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Welcome to the Slackware Documentation Project

Free your space

Sometimes you can find yourself in a situation where you are suddenly faced with a message telling you that there’s no more free space on your system. There might be a few things you can do to free some of it.

/tmp directory

The first reason can be a /tmp directory which doesn’t get cleaned automatically. I create my own temporary files in my home directory so I can safely delete the contents of /tmp every time I shut down the system. You don’t have to do it manually, though.

The following command should be placed in /etc/rc.d/rc.local_shutdown.

/etc/rc.d/rc.local_shutdown.append
/usr/bin/find /tmp -mindepth 1 -maxdepth 1 -exec /bin/rm -rf {} +;

This will delete ALL the files in the /tmp directory every time the system shuts down, so be careful what you put there!

The rc.local_shutdown file can also be useful in other ways. If you need to perform any other tasks on shutdown, you can put them here. As this file doesn’t exist on the default installation of Slackware, you need to create it first and make it executable:

root@darkstar# touch /etc/rc.d/rc.local_shutdown
root@darkstar# chmod +x /etc/rc.d/rc.local_shutdown

Remember to test your commands well before you include them in the shutdown file.

Alternatively, if you have enough RAM, you may mount the /tmp in tmpfs by adding the following to /etc/fstab.

/etc/fstab.append
tmpfs	/tmp		tmpfs	size=4G,nodev,nosuid	0	0

You can restrict the size of /tmp (max. 4GB in the example above) to avoid running out of memory.

There is also a more prudent way of cleaning up your tmp directory; this method consists of allowing the temporary files to exist for more than the amount of time between startup and shutdown. The following script selects files which haven't been touched for a certain amount of time and doesn't remove sockets for X. One could decide to run this script using cron on a regular basis.

cleanstale.sh
#!/bin/sh
# Cleanup /tmp however, do not remove sockets for X
 
# No lost+found with reiserfs
find /tmp/lost+found -exec /bin/touch {} \;
find /tmp -type s -exec /bin/touch {} \;
find /tmp -type d -empty -mtime +37 -exec /bin/rmdir {} \;
find /tmp -type f -mtime +37 -exec rm -rf {} 

Again, please test scripts very carefully before deploying them on your system. As always: your mileage may vary.

sbopkg

root@darkstar# sbopkg -o
[ Checking for obsolete sources ]
This may take a few moments. Press <ESC> to abort.
100%[====================================================]
It appears there are no obsolete sources in /var/cache/sbopkg.

If you do not need the sources of packages installed via sbopkg, you may also want to clean the whole sbopkg cache. You can do it in sbopkg’s utility menu.

Finding files/directories taking up most space

It’s also good practice to find directories/files that take up most space. The following command will display 20 largest files/directories in a specified place (in this example Fred's home directory):

find_largest.sh
du -a /home/fred/ | sort -n -r | head -n 20

You can go through the list and decide whether you want to delete any of them.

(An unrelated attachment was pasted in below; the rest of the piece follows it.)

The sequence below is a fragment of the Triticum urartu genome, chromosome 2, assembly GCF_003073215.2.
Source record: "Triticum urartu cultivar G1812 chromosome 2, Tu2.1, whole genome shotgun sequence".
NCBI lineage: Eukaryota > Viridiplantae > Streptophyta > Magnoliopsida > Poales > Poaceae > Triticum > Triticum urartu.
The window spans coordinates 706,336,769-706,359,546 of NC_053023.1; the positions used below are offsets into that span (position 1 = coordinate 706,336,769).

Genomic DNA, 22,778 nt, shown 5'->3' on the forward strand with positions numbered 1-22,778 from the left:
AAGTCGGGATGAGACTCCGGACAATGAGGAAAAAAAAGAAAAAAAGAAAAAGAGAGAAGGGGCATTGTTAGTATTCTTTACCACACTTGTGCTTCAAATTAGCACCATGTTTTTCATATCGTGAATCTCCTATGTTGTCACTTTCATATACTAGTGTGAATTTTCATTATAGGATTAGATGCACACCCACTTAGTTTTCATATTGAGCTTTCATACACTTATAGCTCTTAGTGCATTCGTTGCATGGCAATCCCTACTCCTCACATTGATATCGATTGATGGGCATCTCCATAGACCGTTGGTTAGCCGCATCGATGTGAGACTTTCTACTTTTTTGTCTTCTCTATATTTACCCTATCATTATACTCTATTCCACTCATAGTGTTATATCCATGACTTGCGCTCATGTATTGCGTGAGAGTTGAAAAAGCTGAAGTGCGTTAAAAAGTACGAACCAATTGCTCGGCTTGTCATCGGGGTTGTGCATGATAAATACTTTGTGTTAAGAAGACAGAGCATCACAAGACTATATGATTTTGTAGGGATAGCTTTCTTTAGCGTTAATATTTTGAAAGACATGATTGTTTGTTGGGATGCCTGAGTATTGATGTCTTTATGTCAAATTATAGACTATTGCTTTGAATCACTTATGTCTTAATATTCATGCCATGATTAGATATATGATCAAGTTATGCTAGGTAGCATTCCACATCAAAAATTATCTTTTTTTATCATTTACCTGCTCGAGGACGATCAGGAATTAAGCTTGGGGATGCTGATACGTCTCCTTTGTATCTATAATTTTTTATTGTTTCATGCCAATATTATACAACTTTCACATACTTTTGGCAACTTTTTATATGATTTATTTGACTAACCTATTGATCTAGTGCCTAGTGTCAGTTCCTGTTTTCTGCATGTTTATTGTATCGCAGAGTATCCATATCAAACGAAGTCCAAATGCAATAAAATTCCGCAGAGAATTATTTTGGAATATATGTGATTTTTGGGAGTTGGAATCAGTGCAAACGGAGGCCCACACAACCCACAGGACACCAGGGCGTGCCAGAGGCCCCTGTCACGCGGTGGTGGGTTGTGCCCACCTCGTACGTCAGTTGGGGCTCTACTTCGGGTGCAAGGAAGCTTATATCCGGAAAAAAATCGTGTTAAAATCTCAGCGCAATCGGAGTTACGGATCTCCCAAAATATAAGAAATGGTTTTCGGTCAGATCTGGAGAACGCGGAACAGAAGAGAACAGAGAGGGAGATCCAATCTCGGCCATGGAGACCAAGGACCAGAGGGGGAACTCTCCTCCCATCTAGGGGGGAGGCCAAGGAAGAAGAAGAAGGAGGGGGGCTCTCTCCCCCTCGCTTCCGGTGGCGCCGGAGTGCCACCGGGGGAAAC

A quicker approach might be to use ncdu, du's ncurses frontend. Not only does it display directories in your chosen order (ascending/descending, by size/name), but also lets you interactively browse (and be careful: delete) them.

To make sure you don’t delete something by accident, you can run the program in the read-only mode calling it with the -r flag.

Apart from ordering the files/directories by size or name, there are also a number of interesting display options like showing percentage or graph, showing/hiding hidden or excluded files and directories (you can exclude certain directories or files if you want.)

Although it is not part of the stock Slackware, it can be easily installed from SlackBuilds.org (it does not have any additional dependencies.)

Remove unnecessary programs

Another way of freeing some space is by uninstalling the apps that you no longer need. If you don’t know what you are doing, it is NOT recommended to uninstall anything from the Slackware’s default installation. You might break some parts of the system . A safer approach would be to uninstall some 3rd party applications. Long time ago you may have installed some applications from SlackBuilds that you no longer use. You can remove 3rd party programs using the following command:

root@darkstar# slackpkg clean-system

This will list all 3rd party packages and let you select the ones you want to remove. In order for an application to be included in slackpkg list it must have been built and installed the Slackware way, ie. by using a SlackBuild. Otherwise, it will not be part of the Slackware package management system.

If there's no SlackBuild for a program you want to install, try to create one or use the excellent src2pkg tool.

Disk Cleanup Utilities

Here are a list of disk cleanup utilities you might find useful to remove unnecessary or temporary files from your system.

  • Sweeper - A KDE disk cleanup application.
  • BleachBit - BleachBit quickly frees disk space and tirelessly guards your privacy. Free cache, delete cookies, clear Internet history, shred temporary files, delete logs, and discard junk you didn't know was there. A Slackbuild is available at SlackBuilds.org.

Sources

  • Originally written by sycamorex
  • Based on sycamorex's blog article here
  • Additional inputs by Harishankar (Disk Cleanup Utilities section)
  • Contrbutions by cpt (cleanup script), original script has been copied from a mail-list, cpt does explicitly not claim to be the original author of this script.


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